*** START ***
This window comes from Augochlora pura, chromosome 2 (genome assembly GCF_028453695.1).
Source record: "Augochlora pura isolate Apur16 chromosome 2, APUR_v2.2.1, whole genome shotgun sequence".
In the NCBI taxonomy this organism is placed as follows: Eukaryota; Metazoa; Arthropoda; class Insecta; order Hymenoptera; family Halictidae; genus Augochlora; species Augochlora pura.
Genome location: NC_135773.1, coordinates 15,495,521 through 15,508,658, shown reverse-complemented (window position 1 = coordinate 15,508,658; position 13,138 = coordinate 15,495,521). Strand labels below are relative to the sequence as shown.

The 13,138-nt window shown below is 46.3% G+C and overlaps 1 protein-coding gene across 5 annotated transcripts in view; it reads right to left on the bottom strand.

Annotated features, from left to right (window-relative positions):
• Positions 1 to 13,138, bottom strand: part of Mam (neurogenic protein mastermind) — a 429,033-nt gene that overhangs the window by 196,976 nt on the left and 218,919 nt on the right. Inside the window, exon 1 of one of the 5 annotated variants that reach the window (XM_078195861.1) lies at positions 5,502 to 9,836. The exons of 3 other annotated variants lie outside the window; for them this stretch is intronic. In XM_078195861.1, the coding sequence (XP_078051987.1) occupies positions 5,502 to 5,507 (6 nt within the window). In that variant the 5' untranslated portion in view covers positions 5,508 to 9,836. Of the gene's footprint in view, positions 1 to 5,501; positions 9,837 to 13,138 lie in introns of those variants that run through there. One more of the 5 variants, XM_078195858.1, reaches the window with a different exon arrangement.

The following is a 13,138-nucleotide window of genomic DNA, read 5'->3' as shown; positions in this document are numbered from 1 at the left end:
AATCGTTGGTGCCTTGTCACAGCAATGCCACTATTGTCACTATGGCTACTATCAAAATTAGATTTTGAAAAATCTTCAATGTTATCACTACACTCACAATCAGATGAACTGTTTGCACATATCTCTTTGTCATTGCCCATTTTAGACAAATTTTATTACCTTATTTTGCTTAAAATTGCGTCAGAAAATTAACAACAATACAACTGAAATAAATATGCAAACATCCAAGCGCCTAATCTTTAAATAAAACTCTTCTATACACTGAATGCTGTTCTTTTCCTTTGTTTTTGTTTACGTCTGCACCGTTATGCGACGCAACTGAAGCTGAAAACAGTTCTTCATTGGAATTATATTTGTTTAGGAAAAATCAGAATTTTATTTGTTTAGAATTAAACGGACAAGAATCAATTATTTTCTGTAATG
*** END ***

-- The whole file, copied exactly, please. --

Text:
This window comes from Augochlora pura, chromosome 2 (genome assembly GCF_028453695.1).
Source record: "Augochlora pura isolate Apur16 chromosome 2, APUR_v2.2.1, whole genome shotgun sequence".
In the NCBI taxonomy this organism is placed as follows: Eukaryota; Metazoa; Arthropoda; class Insecta; order Hymenoptera; family Halictidae; genus Augochlora; species Augochlora pura.
Genome location: NC_135773.1, coordinates 15,495,521 through 15,508,658, shown reverse-complemented (window position 1 = coordinate 15,508,658; position 13,138 = coordinate 15,495,521). Strand labels below are relative to the sequence as shown.

The 13,138-nt window shown below is 46.3% G+C and overlaps 1 protein-coding gene across 5 annotated transcripts in view; it reads right to left on the bottom strand.

Annotated features, from left to right (window-relative positions):
• Positions 1 to 13,138, bottom strand: part of Mam (neurogenic protein mastermind) — a 429,033-nt gene that overhangs the window by 196,976 nt on the left and 218,919 nt on the right. Inside the window, exon 1 of one of the 5 annotated variants that reach the window (XM_078195861.1) lies at positions 5,502 to 9,836. The exons of 3 other annotated variants lie outside the window; for them this stretch is intronic. In XM_078195861.1, the coding sequence (XP_078051987.1) occupies positions 5,502 to 5,507 (6 nt within the window). In that variant the 5' untranslated portion in view covers positions 5,508 to 9,836. Of the gene's footprint in view, positions 1 to 5,501; positions 9,837 to 13,138 lie in introns of those variants that run through there. One more of the 5 variants, XM_078195858.1, reaches the window with a different exon arrangement.

The following is a 13,138-nucleotide window of genomic DNA, read 5'->3' as shown; positions in this document are numbered from 1 at the left end:
AATCGTTGGTGCCTTGTCACAGCAATGCCACTATTGTCACTATGGCTACTATCAAAATTAGATTTTGAAAAATCTTCAATGTTATCACTACACTCACAATCAGATGAACTGTTTGCACATATCTCTTTGTCATTGCCCATTTTAGACAAATTTTATTACCTTATTTTGCTTAAAATTGCGTCAGAAAATTAACAACAATACAACTGAAATAAATATGCAAACATCCAAGCGCCTAATCTTTAAATAAAACTCTTCTATACACTGAATGCTGTTCTTTTCCTTTGTTTTTGTTTACGTCTGCACCGTTATGCGACGCAACTGAAGCTGAAAACAGTTCTTCATTGGAATTATATTTGTTTAGGAAAAATCAGAATTTTATTTGTTTAGAATTAAACGGACAAGAATCAATTATTTTCTGTAATG